Alonso Wins Formula One Chinese Grand Prix

April 14, 2013 2:23 pm Last Updated: November 2, 2017 8:01 am

Ferrari’s Fernando Alonso scored a dominant win in the Formula One Chinese Grand Prix on Sunday, crossing the finish line 10 seconds ahead of his nearest competitors.

After qualifying third, the Ferrari driver took second at the start, then passed pole-sitter Lewis Hamilton’s Mercedes on Lap 5.

The rest of the race was a balance between saving and pushing the tires; Alonso’s deft touch kept his rubber fresher, while his pace kept him far ahead of the field.

Most teams started on the softer yellow Pirelli Option tires; Alonso made his set last a lap longer. He then got two extra laps out of his first set of Prime Mediums. This tire conservation didn’t cost him speed; the two-time world champion still managed to set several fastest laps. This let Alonso open enough of a gap by the end of each stint that he could pit without losing much track position.

After passing Sebastian Vettel for the lead on Lap 30, the Ferrari driver only surrendered the lead for one more lap, when he pitted for the final time on Lap 41. He rejoined right behind Vettel, passed the Red Bull driver easily with his fresh rubber, and stretched his lead by a second a lap, until it was clear no one could catch him.

The win, which ended a 12-race winless streak, was Alonso’s 31st. He is now tied with Nigel Mansell for fourth in most Grand Prix victories. Alonso now sits third in the Driver Championship, nine points behind the leader, Sebastian Vettel.

The Field

Kimi Raikkonen got off to a terrible start, dropping from second to fourth; the Lotus driver then collided with McLaren’s Sergio Perez, breaking the Lotus’ front wing. This didn’t seem to slow the fast Finn; Raikkonen ran in the top three for the second half of the race, moving to second when Vettel pitted five laps from the end, and then had enough tire left to hold off Hamilton.

Raikkonen is now second in points, three behind Vettel.

Hamilton earned his second podium as well, and his second with his new team Mercedes. The former McLaren driver drove a technically sound race, making no errors, but he couldn’t match the smoother driving styles of Alonso and Raikkonen. He couldn’t get quite the same life out of his tires as the other front-runners.

Hamilton nearly caught the Lotus driver in the closing laps before his abused tires stopped cooperating; on the final lap he barely managed to hold off Vettel to keep third.

Hamilton lies fourth in points, 12 behind Vettel.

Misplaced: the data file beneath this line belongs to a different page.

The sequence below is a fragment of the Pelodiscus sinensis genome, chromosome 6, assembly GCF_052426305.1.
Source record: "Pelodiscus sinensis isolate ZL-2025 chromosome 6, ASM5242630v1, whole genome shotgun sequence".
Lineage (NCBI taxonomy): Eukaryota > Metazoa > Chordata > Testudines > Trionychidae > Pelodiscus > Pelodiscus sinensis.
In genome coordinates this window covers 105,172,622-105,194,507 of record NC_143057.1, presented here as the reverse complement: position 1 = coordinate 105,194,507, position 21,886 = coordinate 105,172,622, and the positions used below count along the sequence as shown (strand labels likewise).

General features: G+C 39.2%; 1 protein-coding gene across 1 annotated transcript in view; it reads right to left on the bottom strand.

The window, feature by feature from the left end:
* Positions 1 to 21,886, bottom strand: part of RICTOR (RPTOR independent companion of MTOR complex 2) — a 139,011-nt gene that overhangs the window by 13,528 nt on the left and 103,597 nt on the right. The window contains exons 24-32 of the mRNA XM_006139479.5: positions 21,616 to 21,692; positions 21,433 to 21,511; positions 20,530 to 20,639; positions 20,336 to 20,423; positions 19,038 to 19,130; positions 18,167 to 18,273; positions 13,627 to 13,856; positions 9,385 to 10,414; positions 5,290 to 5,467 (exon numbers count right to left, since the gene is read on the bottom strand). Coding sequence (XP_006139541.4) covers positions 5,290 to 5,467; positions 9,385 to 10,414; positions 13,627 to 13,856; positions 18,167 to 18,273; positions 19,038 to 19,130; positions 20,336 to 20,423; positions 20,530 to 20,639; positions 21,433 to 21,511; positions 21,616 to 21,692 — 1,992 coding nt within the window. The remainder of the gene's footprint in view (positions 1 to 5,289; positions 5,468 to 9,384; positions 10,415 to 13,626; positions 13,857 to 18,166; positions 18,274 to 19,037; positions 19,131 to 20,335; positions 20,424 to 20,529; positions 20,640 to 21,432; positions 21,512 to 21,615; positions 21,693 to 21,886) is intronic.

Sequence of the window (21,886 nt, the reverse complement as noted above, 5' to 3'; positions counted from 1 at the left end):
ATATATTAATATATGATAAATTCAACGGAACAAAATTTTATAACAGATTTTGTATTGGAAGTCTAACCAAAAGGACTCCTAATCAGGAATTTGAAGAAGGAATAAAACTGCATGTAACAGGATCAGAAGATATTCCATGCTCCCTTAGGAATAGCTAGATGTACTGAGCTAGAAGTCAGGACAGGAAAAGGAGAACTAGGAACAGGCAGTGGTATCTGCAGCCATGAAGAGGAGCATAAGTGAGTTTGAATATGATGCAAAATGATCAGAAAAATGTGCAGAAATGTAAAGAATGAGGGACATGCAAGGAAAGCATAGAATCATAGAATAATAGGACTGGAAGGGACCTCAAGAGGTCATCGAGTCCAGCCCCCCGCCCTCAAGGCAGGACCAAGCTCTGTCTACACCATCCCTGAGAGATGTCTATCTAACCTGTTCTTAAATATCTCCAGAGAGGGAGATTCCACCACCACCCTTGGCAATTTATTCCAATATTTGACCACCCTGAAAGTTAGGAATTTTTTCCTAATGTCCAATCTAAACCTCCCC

Vettel started on Medium tires; only he and McLaren’s Jenson Button of the top 10 drivers took this gamble, and for Vettel it nearly paid off. Vettel managed to make two sets of medium tires last until Lap 52, when he swapped for the softer, stickier Options, he was by far the fastest car on the course.

Not quite fast enough, however. By the time he caught Hamilton with a lap to go, Vettel’s Options were past their prime. The Red Bull driver was able to catch Hamilton, but couldn’t get by; he ended up finishing two-tenths of a second behind. Vettel retains his lead in championship points, but it is clear that Red Bull will not dominate easily in 2013.

Tough Day for Webber

Vettel’s team mate Mark Webber, still angry over Vettel ignoring team orders to take the win at Malaysia, was tested even more sorely at China.

First, his team sent him out with insufficient fuel in his second qualifying session. He ran dry on track, and had to be towed home. The resulting penalty put him at the back of the grid, so the team took advantage and changed the gearbox and set-up, hoping to give him an edge in traffic. Because of this he had to start from pit lane.

Webber did only one lap on his Option tires before pitting for Primes, planning to do a two-stop race apparently. He never got the chance; Webber got overeager trying to pass Toro Rosso driver Jean-Eric Vergne on Lap 15 and had to pit for repairs.

Somehow, his team sent him out with his right rear wheel unsecured, or with damage; in any case, the wheel came off halfway through the next lap, ending Webber’s day. The Australian veteran seemed calm in his postrace interview, but inside he had to be seething; for the second race in a row the Red Bull team had totally let him down.

With four winners in four races and the top four drivers—all championship winners—within a dozen points, the 2013 F1 season is starting out as close and as unpredictably as 2012. There have been no surprise winners; it would seem as though the eventual champion will come from one of the top four teams—a top four which no longer includes McLaren, though that could change with a single set of updates.

Which of these former world champions will have the edge in November cannot be guessed. Outside contenders would be Jenson Button (if McLaren can find its form), Ferrari’s Felipe Massa, and Nico Rosberg, who ran as high as fifth before his Mercedes retired with mechanical failure.

It is impossible even to predict who might have the edge at next week’s Grand Prix of Bahrain. Vettel won there in 2012; Alonso has won there three times. His Ferrari teammate Felipe Massa has a pair of wins there, and Jenson Button took victory there in 2009. Lewis Hamilton has never won, but he has a second and a third.

The 2013 Formula 1 Gulf Air Bahrain Grand Prix starts at 3 p.m. local time on Sunday, April 21. Tickets and travel packages are available through